Thailand, one of the most-visited countries in the world, will soon apply blockchain to its Electronic Visa On Arrival (eVOA).
Thailand’s new blockchain-powered eVOA system intends to speed up and protect the digital visa application process and will soon be available for five million visitors from 20 countries.
eVOA operator partners with Australian travel firm for the blockchain-enabled service
The upcoming eVOA feature is a joint effort of Australian travel company ShareRing and Gateway Services, an entity that owns the license to process eVOA for Thailand, according to a press release shared with Cointelegraph on Dec. 19. According to the announcement, Thailand will initially roll out the blockchain-enabled eVOA service with a focus on visitors from China and India.
The new feature will purportedly streamline the process of applying for Thailand’s visa as its existing Visa On Arrival process is done at airports or land entry points in Thailand, according to Tim Bos, CEO and co-founder at ShareRing. The process is paper-based and requires travelers to bring a number of documents like printed copies of their airline tickets, accommodation confirmation and photos. Such a process usually takes about one hour to complete, Bos said in an email to Cointelegraph.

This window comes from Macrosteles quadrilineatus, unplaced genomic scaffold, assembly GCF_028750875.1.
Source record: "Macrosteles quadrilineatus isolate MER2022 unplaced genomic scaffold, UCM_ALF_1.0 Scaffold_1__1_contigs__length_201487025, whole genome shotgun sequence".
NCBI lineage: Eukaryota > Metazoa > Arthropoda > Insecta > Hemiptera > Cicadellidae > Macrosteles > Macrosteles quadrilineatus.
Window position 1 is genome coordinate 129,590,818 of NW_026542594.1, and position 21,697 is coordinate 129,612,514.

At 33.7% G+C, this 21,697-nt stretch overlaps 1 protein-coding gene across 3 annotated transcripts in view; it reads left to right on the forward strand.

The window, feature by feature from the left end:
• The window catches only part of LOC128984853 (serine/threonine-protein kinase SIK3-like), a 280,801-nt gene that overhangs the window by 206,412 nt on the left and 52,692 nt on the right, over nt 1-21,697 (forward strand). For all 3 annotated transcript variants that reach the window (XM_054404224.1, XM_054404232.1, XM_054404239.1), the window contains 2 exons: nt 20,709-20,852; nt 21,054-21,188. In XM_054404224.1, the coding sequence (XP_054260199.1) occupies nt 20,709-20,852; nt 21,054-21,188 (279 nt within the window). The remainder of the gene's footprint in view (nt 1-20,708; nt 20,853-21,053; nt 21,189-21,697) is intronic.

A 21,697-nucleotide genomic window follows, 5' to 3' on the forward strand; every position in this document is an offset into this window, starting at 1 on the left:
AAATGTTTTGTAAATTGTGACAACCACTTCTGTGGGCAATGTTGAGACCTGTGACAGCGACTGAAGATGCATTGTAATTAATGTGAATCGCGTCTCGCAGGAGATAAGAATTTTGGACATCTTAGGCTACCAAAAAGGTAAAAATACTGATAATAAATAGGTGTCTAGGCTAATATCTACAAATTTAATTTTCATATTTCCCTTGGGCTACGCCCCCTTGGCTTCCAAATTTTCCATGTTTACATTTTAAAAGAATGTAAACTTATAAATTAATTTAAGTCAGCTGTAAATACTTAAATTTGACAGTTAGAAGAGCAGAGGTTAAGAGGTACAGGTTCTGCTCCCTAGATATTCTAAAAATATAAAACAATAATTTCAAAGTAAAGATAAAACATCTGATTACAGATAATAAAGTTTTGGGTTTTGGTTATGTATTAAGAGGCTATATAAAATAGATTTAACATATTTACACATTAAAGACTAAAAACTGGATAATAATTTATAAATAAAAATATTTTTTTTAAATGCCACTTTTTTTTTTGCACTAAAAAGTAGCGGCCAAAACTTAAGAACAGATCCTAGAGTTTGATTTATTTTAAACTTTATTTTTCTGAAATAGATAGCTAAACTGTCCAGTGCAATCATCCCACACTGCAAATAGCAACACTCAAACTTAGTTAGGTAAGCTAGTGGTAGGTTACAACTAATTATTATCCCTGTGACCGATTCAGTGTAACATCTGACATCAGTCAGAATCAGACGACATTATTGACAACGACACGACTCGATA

Blockchain technology is used to improve security and speed of the digital visa applications
As digitized application process is associated with major risks fraud or mistakes from the eVOA provider, ShareRing have been working with Gateway Services in order to improve security, speed and the quality of this process, ShareRing CEO noted.
Specifically, ShareRing provides Gateway Services with its self-sovereign identity technology OneID, which enables optical character recognition (OCR) and protects data by encrypting all the information into a single file on blockchain. Bos explained that such a combination of blockchain tech and OCR reduces the amount of time required for eVOA partners to manually verify all the information.
Additionally, ShareRing is eyeing further global expansion of its blockchain-based visa application system after successfully completing its initial pilots. Bos noted:
“We see this as a blueprint for possible expansion to other countries. It's not a process that will be rushed though, as we need to make sure we get it right here before entering other countries.”